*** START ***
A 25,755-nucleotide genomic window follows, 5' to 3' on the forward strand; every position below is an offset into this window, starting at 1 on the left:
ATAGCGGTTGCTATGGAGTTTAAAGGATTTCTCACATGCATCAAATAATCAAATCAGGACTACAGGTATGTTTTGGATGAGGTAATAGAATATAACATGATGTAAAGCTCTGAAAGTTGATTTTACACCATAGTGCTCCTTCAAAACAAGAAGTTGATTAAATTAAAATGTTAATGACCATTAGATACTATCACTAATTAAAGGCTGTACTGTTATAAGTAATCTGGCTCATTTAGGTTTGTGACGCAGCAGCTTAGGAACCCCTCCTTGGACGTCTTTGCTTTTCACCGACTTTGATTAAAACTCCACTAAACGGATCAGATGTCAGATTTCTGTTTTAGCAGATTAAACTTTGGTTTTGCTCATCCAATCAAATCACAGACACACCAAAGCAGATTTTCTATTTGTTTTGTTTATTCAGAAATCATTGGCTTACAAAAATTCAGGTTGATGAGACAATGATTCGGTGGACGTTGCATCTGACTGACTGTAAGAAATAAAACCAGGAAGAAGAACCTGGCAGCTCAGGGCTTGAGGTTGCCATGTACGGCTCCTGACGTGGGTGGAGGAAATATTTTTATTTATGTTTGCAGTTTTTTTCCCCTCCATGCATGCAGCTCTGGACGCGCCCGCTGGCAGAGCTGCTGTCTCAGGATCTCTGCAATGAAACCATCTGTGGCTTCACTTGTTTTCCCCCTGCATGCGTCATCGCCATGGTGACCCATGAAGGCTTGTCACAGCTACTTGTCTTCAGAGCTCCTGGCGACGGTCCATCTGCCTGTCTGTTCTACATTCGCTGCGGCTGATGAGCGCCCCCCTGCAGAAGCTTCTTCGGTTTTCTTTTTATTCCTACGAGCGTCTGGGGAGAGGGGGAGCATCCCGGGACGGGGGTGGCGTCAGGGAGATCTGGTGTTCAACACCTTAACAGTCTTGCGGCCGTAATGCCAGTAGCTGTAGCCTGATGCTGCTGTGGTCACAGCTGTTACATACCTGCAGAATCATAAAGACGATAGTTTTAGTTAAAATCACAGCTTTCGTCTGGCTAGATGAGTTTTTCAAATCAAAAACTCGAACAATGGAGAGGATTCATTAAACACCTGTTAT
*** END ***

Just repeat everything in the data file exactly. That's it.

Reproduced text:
A 25,755-nucleotide genomic window follows, 5' to 3' on the forward strand; every position below is an offset into this window, starting at 1 on the left:
ATAGCGGTTGCTATGGAGTTTAAAGGATTTCTCACATGCATCAAATAATCAAATCAGGACTACAGGTATGTTTTGGATGAGGTAATAGAATATAACATGATGTAAAGCTCTGAAAGTTGATTTTACACCATAGTGCTCCTTCAAAACAAGAAGTTGATTAAATTAAAATGTTAATGACCATTAGATACTATCACTAATTAAAGGCTGTACTGTTATAAGTAATCTGGCTCATTTAGGTTTGTGACGCAGCAGCTTAGGAACCCCTCCTTGGACGTCTTTGCTTTTCACCGACTTTGATTAAAACTCCACTAAACGGATCAGATGTCAGATTTCTGTTTTAGCAGATTAAACTTTGGTTTTGCTCATCCAATCAAATCACAGACACACCAAAGCAGATTTTCTATTTGTTTTGTTTATTCAGAAATCATTGGCTTACAAAAATTCAGGTTGATGAGACAATGATTCGGTGGACGTTGCATCTGACTGACTGTAAGAAATAAAACCAGGAAGAAGAACCTGGCAGCTCAGGGCTTGAGGTTGCCATGTACGGCTCCTGACGTGGGTGGAGGAAATATTTTTATTTATGTTTGCAGTTTTTTTCCCCTCCATGCATGCAGCTCTGGACGCGCCCGCTGGCAGAGCTGCTGTCTCAGGATCTCTGCAATGAAACCATCTGTGGCTTCACTTGTTTTCCCCCTGCATGCGTCATCGCCATGGTGACCCATGAAGGCTTGTCACAGCTACTTGTCTTCAGAGCTCCTGGCGACGGTCCATCTGCCTGTCTGTTCTACATTCGCTGCGGCTGATGAGCGCCCCCCTGCAGAAGCTTCTTCGGTTTTCTTTTTATTCCTACGAGCGTCTGGGGAGAGGGGGAGCATCCCGGGACGGGGGTGGCGTCAGGGAGATCTGGTGTTCAACACCTTAACAGTCTTGCGGCCGTAATGCCAGTAGCTGTAGCCTGATGCTGCTGTGGTCACAGCTGTTACATACCTGCAGAATCATAAAGACGATAGTTTTAGTTAAAATCACAGCTTTCGTCTGGCTAGATGAGTTTTTCAAATCAAAAACTCGAACAATGGAGAGGATTCATTAAACACCTGTTAT